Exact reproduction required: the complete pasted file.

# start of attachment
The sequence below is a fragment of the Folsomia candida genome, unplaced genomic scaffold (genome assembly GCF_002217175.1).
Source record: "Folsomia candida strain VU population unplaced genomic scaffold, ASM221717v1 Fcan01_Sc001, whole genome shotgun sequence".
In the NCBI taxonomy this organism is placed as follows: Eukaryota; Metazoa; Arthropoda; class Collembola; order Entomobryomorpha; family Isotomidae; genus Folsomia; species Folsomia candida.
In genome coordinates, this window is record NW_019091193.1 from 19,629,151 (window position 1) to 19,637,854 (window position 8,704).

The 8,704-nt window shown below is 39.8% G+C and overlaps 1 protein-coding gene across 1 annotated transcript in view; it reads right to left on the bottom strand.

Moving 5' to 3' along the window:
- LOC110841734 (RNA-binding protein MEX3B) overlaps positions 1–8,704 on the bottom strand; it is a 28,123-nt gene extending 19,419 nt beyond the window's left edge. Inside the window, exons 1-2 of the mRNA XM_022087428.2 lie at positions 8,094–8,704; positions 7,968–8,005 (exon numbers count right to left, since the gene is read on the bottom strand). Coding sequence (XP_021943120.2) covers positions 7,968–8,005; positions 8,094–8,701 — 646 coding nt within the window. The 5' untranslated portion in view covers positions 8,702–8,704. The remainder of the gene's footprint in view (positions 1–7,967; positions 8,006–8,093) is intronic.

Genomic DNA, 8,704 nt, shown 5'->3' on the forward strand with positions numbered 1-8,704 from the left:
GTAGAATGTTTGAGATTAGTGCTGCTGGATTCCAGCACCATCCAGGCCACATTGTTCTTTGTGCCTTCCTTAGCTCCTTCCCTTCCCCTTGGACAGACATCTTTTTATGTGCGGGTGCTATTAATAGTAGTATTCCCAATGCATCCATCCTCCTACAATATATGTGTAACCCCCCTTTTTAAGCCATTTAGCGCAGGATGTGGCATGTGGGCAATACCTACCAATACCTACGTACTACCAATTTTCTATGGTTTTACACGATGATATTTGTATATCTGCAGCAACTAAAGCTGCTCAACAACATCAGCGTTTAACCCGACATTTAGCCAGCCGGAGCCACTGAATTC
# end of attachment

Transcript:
The sequence below is a fragment of the Folsomia candida genome, unplaced genomic scaffold (genome assembly GCF_002217175.1).
Source record: "Folsomia candida strain VU population unplaced genomic scaffold, ASM221717v1 Fcan01_Sc001, whole genome shotgun sequence".
In the NCBI taxonomy this organism is placed as follows: Eukaryota; Metazoa; Arthropoda; class Collembola; order Entomobryomorpha; family Isotomidae; genus Folsomia; species Folsomia candida.
In genome coordinates, this window is record NW_019091193.1 from 19,629,151 (window position 1) to 19,637,854 (window position 8,704).

The 8,704-nt window shown below is 39.8% G+C and overlaps 1 protein-coding gene across 1 annotated transcript in view; it reads right to left on the bottom strand.

Moving 5' to 3' along the window:
- LOC110841734 (RNA-binding protein MEX3B) overlaps positions 1–8,704 on the bottom strand; it is a 28,123-nt gene extending 19,419 nt beyond the window's left edge. Inside the window, exons 1-2 of the mRNA XM_022087428.2 lie at positions 8,094–8,704; positions 7,968–8,005 (exon numbers count right to left, since the gene is read on the bottom strand). Coding sequence (XP_021943120.2) covers positions 7,968–8,005; positions 8,094–8,701 — 646 coding nt within the window. The 5' untranslated portion in view covers positions 8,702–8,704. The remainder of the gene's footprint in view (positions 1–7,967; positions 8,006–8,093) is intronic.

Genomic DNA, 8,704 nt, shown 5'->3' on the forward strand with positions numbered 1-8,704 from the left:
GTAGAATGTTTGAGATTAGTGCTGCTGGATTCCAGCACCATCCAGGCCACATTGTTCTTTGTGCCTTCCTTAGCTCCTTCCCTTCCCCTTGGACAGACATCTTTTTATGTGCGGGTGCTATTAATAGTAGTATTCCCAATGCATCCATCCTCCTACAATATATGTGTAACCCCCCTTTTTAAGCCATTTAGCGCAGGATGTGGCATGTGGGCAATACCTACCAATACCTACGTACTACCAATTTTCTATGGTTTTACACGATGATATTTGTATATCTGCAGCAACTAAAGCTGCTCAACAACATCAGCGTTTAACCCGACATTTAGCCAGCCGGAGCCACTGAATTC